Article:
But onto Trickster’s Treats 4: Coming, Buried or Not. This anthology has been edited by Louise Zedda-Sampson and Geneve Flynn, and it was a great experience, as Things in the Well anthos usually are, with some great editing bringing the most out of my story. The story is called ‘Shaft,’ but has nothing to do with a policeman who breaks all the rules. It’s set at Stonehenge in the UK, where a circular shaft was recently discovered nearby. That news story fused with the call for the anthology and the story kind of wrote itself. There is some visceral nastiness that I think and hope readers are going to get a thrill out of.
Curfew is the second release of mine to come through Demain Publishing’s Short Sharp Shocks range of titles. My first one, Cinders of a Blind Man Who Could See, first saw the light of day last April and was my first solo release. I’m pleased to say that novelette is still finding new readers today and, by and large, they seem to be enjoying it.
Curfew moves away from folk horror in a sense, yet retains certain elements of it. A small community, strange practices and the main characters as outsiders all feature here. But I do feel the vibe is different from both Cinders… and The Balance. I won’t say much more, as it’s not a terribly long tale and I don’t want to spoil it. For now, it is available only in eBook format, but it will be reproduced in paperback format early in 2021, and my short story ‘Haldjas,’ which was originally produced in audio on Hawk and Cleaver’s The Other Stories podcast, will be appearing in print for the first time.
I’m thrilled to announce that my story, ‘A Precious Quarry’ is the feature story on today’s Tales to Terrify. This story is a sci-fi horror piece, set on an experimental mining vessel sent out to drill precious minerals from huge lumps of space rock in the asteroid belt of our solar system. Let’s just hope that when such projects start to come to fruition in reality over the next few years, things don’t go as badly as they do for the crew of the Pegasus.
This story was written in 2018 and found its first home in Things in the Well’s superb sci-fi horror anthology, Beyond the Infinite: Tales from the Outer Reaches. Getting a slot in this anthology was a bit of a dream for me, as it meant my story sat side by side with masters of horror, like Ramsey Campbell and Brian Lumley, as well as H. G. Wells – a sci-fi legend from the town where I grew up.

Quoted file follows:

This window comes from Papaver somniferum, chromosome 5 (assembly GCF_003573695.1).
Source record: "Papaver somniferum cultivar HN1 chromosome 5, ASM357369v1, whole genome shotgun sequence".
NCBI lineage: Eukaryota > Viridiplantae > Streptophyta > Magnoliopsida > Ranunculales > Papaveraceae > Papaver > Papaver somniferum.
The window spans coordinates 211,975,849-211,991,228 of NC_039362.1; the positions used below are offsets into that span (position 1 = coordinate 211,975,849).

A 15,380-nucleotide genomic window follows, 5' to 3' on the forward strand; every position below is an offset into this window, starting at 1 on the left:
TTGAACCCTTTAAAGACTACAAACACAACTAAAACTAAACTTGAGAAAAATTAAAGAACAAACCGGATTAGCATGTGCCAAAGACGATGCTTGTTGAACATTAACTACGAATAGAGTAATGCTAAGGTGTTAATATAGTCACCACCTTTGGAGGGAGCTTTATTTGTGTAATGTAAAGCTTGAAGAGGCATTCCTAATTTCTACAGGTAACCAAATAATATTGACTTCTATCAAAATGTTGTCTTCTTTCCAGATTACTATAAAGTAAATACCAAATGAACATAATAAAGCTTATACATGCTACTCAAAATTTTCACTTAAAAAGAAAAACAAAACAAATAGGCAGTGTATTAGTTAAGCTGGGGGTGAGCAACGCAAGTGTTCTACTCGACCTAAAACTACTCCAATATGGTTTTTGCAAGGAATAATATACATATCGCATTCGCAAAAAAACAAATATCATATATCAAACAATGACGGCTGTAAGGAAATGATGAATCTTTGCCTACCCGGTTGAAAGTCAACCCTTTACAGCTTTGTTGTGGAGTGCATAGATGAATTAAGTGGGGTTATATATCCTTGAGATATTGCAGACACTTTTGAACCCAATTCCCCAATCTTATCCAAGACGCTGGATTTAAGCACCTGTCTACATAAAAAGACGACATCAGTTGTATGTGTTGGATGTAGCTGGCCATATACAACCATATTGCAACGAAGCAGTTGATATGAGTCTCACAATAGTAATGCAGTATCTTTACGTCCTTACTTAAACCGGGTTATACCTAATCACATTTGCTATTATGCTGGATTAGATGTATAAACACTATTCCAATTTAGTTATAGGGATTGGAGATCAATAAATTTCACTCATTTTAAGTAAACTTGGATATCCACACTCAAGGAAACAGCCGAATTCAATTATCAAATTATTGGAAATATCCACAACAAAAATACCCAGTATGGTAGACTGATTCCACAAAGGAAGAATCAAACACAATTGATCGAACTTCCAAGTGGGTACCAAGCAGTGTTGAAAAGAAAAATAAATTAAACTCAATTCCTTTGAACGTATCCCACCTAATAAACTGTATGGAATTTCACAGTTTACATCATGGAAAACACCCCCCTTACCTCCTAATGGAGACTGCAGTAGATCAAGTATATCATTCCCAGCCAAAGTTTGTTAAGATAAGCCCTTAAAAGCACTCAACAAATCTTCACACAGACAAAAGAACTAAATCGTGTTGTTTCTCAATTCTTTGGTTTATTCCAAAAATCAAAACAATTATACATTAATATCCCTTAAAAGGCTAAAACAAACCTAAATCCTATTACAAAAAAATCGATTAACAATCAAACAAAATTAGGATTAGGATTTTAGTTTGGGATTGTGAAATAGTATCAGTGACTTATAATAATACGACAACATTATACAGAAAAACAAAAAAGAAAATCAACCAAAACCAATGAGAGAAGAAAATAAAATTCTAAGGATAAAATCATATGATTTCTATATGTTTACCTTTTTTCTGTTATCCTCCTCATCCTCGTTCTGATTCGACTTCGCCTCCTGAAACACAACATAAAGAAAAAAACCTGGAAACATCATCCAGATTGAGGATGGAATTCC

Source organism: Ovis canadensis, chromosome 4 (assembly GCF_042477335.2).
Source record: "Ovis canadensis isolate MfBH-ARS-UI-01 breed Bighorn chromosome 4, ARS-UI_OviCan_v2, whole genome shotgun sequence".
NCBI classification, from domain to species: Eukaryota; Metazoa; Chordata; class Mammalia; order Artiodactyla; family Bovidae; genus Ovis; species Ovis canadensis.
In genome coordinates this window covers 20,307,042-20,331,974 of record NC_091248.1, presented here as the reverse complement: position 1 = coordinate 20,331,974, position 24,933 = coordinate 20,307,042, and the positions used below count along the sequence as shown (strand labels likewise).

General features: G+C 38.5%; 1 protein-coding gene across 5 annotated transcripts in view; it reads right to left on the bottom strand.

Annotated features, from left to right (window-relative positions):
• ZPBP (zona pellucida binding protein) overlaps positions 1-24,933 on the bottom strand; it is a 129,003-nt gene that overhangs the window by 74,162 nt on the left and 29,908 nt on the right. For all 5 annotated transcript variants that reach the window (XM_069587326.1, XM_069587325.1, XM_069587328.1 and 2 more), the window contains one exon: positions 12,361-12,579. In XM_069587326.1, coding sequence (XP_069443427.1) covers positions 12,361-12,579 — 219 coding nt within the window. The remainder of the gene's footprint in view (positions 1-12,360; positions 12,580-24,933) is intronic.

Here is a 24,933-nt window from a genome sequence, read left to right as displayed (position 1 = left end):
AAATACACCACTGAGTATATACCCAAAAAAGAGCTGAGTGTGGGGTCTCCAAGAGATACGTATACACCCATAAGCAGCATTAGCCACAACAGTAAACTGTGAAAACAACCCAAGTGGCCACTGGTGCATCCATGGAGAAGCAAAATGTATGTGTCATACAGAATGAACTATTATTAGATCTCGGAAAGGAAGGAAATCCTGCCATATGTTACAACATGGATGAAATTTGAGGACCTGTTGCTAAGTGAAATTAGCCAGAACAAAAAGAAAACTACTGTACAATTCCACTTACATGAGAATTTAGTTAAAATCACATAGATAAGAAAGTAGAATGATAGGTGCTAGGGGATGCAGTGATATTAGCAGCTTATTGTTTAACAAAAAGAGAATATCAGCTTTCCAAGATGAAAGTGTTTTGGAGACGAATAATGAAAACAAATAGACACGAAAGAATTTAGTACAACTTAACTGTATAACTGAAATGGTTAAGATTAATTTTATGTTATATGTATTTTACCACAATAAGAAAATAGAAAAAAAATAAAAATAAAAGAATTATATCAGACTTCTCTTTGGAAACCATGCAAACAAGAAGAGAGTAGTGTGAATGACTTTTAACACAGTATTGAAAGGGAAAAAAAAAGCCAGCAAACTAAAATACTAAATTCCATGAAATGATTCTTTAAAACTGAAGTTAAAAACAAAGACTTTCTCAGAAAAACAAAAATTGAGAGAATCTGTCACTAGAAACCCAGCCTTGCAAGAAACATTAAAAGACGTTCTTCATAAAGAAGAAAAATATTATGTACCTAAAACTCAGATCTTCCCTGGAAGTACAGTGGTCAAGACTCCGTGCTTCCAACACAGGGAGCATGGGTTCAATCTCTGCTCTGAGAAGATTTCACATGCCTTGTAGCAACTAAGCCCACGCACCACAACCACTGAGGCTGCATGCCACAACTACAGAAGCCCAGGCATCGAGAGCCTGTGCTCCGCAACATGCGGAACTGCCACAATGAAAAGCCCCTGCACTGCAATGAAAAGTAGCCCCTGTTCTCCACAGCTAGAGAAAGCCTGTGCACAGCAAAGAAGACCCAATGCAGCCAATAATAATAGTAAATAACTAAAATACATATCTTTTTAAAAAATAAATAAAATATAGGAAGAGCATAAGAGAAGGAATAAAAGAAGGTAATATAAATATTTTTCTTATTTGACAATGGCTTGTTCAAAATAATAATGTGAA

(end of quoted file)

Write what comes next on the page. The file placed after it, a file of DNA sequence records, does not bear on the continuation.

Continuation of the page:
But enough blathering from me, check out the story for free, below and I hope you enjoy it – Let me know in the comments or on Twitter!
No, I’m not feeling glum. Quite the contrary, as the writing has picked up and I can see my holiday just over the hill in front of me after a long year.
Staring into the Abyss because I was fortunate enough to be invited onto the podcast of the same name, by their team of Scott Kemper, Matt Brandenburg and Michael Patrick Hicks.
The format of the show, if you don’t already know it, is that the guest chooses a short horror story to discuss with the panel. I chose a phenomenal piece called ‘Live Through This’ by the ludicrously talented Nadia Bulkin.
You may not be familiar with this story, as it has only ever been published in an anthology from Dim Shores, called Looming Low, and as we thoroughly spoil the story, I’d really recommend you pick up the anthology first, here* then listen in and see if we made of it what you did.
The chat also features a round-up of what we were all reading at the time of recording, when I was wrestling with the darkness of Ross Jeffery’s Juniper and the Staring Into The Abyss team were all at various stages of progress with Stephen King’s novella quartet, If It Bleeds.
Have a listen and tell me what you think, either at the spotify link below, or wherever you get your podcasts.
*You won’t be sorry if you do pick this up. There are other stories in there by Gemma Files, Brian Evenson, Michael Griffin, Betty Rocksteady, Damien Angelica Walters, Kristi DeMeester, Michael Cisco and I could go on. Seriously, it’s astounding. You can read my 2017 This is Horror review of the book, here.